Feature Article - April 2006
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Safe Swimming

Managing risk at aquatic facilities

By Kyle Ryan


LIFEGUARDS
The first line of defense

Popular culture has had a surprising effect on people's conceptions of lifeguards. No one mistakes a show like Baywatch for reality, but movies and TV have created this image of muscular, attractive people who typically do everything but pay attention to their jobs. In reality, a lifeguard many times is a bored teenager watching people swim laps and wondering if it'd make any difference if he left.

It would, and it does.

"The best, most desirable way to ensure that there's going to be the best possible protection afforded in a pool setting is the inclusion of a lifeguard within a facility," Ebro says. "You can prove it over and over."

But that bored teenager? He's not the best person for the job. He shouldn't be zoning out, falling asleep, or otherwise distracted from the very real threats that occur in front of his eyes. Although the average lifeguard age is 17, according to Dworkin, they are often younger, and that's problematic.

"The responsibilities the 15-, 16-, 17-year-old kids have is no different from a firefighter's, police and EMS personnel," Dworkin says. "They actually have more responsibility because the firefighter and EMT sits and waits for the alarm to go off, and then they respond. The lifeguard doesn't have that luxury. They have to sit and stand to identify the incident before it occurs and hopefully head it off."

Early last year, the Department of Labor restricted the use of 15-year-old lifeguards, mostly in the amount of hours they can work and where they can work. No one under the age of 15 is permitted to be a lifeguard, but Osinski thinks that 15 is still too young.

"Historically we've had lifeguards at a fairly young age, and I don't think that's a good thing," she says. "You're going to get inexperienced or very young individuals who may not have the maturity or the strength or the skill to do the job. So my recommendation is hire adults, pay them appropriately and provide adequate training."

She concedes, though, that young adults can be a part of a lifeguarding staff that's large and experienced and can supervise young staff members. Dworkin doesn't see it so much as an age issue as a skills problem.

"From our experience, maturity hasn't been the factor—it's been the skills ability," he says. "I mean, you can have a 25-year-old lifeguard who may have barely passed the course and can barely swim themselves, and they've been put into a situation where they're supposed to be able to perform rescues, and they can't. It comes back onto the manager to establish a skills-testing program upon employment."

Lifeguard certifications can be misleading, as the various training methods (Red Cross, YMCA, Starguard, Ellis And Associates, etc.) use different curricula. Red Cross advises lifeguards to get the victims to land as quickly as possible. YMCA suggests in-water activity. Both of the organizations, along with the U.S. Life Saving Association, currently are working on new, universal standards, but things remain complicated now. Even worse, ambitious scam artists easily can forge lifeguard certifications.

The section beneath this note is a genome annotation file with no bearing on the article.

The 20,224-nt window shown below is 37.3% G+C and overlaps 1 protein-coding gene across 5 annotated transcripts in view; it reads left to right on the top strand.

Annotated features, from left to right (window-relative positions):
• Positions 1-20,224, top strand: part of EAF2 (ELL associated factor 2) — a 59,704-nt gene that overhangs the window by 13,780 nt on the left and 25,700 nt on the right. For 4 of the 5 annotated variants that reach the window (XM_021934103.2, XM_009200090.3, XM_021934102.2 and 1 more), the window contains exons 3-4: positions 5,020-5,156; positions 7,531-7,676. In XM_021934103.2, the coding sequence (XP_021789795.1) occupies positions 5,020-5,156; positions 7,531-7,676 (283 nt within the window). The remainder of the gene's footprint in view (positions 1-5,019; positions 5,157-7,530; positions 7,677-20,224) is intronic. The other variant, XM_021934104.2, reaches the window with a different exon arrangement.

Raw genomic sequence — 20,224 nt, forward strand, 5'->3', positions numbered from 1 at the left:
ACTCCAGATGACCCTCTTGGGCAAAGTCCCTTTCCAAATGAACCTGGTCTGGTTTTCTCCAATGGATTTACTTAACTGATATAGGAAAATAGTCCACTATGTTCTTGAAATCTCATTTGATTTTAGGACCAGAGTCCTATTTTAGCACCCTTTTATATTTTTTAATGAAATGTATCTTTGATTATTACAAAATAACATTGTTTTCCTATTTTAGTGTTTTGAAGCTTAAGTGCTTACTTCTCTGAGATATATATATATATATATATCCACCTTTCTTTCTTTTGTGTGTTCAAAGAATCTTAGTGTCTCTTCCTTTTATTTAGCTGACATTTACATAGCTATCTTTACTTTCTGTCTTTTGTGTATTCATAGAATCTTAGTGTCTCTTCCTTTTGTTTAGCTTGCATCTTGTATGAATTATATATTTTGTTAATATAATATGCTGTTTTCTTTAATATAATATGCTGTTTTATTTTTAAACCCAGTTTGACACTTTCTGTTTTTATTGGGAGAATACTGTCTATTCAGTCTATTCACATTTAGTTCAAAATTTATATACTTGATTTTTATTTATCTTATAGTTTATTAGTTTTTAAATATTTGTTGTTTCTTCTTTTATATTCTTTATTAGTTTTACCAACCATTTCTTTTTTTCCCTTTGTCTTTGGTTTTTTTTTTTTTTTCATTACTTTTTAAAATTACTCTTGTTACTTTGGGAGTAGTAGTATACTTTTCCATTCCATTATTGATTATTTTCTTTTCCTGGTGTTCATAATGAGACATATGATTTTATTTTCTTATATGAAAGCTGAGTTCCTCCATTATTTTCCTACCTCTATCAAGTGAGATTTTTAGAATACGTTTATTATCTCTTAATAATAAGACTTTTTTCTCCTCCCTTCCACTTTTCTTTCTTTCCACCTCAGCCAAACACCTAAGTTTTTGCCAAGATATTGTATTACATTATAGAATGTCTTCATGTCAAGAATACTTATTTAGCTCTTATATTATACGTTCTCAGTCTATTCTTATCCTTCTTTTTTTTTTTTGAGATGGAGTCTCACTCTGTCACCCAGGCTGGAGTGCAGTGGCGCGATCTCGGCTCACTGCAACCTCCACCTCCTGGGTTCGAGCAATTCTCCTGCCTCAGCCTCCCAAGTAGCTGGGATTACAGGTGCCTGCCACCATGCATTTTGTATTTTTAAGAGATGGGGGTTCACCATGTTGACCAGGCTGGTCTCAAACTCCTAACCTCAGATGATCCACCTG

"Over the past several years, there have been numerous instances where lifeguards have shown up with forged lifeguard credentials," says Will Evans, director of safety information for Markel Insurance Company. "These credentials were questioned only when the lifeguard's performance and skills were tested and found to be inadequate. If the organization had not performed these skills tests, guess when they would have been tested?"

In the company's aquatics risk-management guide, Markel recommends facility managers check certification records, conduct physical and vision screenings of new lifeguards, as well as offer a hepatitis-B vaccination. With new lifeguards that's when their training should begin, not end. They need site-specific training so they can understand the facility's unique requirements. Those depend on what type of a facility it is—what works at one may not work at another. Once a manager establishes that foundation in a new lifeguard, it needs to be maintained with ongoing training. All aquatics experts agree—vehemently so—that continuing education is critical.

"People forget things," Osinski says. "If you don't drill on this constantly, you forget how to do it…This is something you want them thinking of regularly. You want to make sure they have the capabilities to do the job."

In Markel's guide (available at www.aquaticsafetygroup.com/documents/ Markel_Aquatic_RiskMgmt_Guide.pdf), the company recommends a number of in-service training options, from bag-valve mask and oxygen therapy to victim-retrieval practice to guarding the disabled. The seemingly endless possibilities ensure enough variety to keep staff members interested in new material.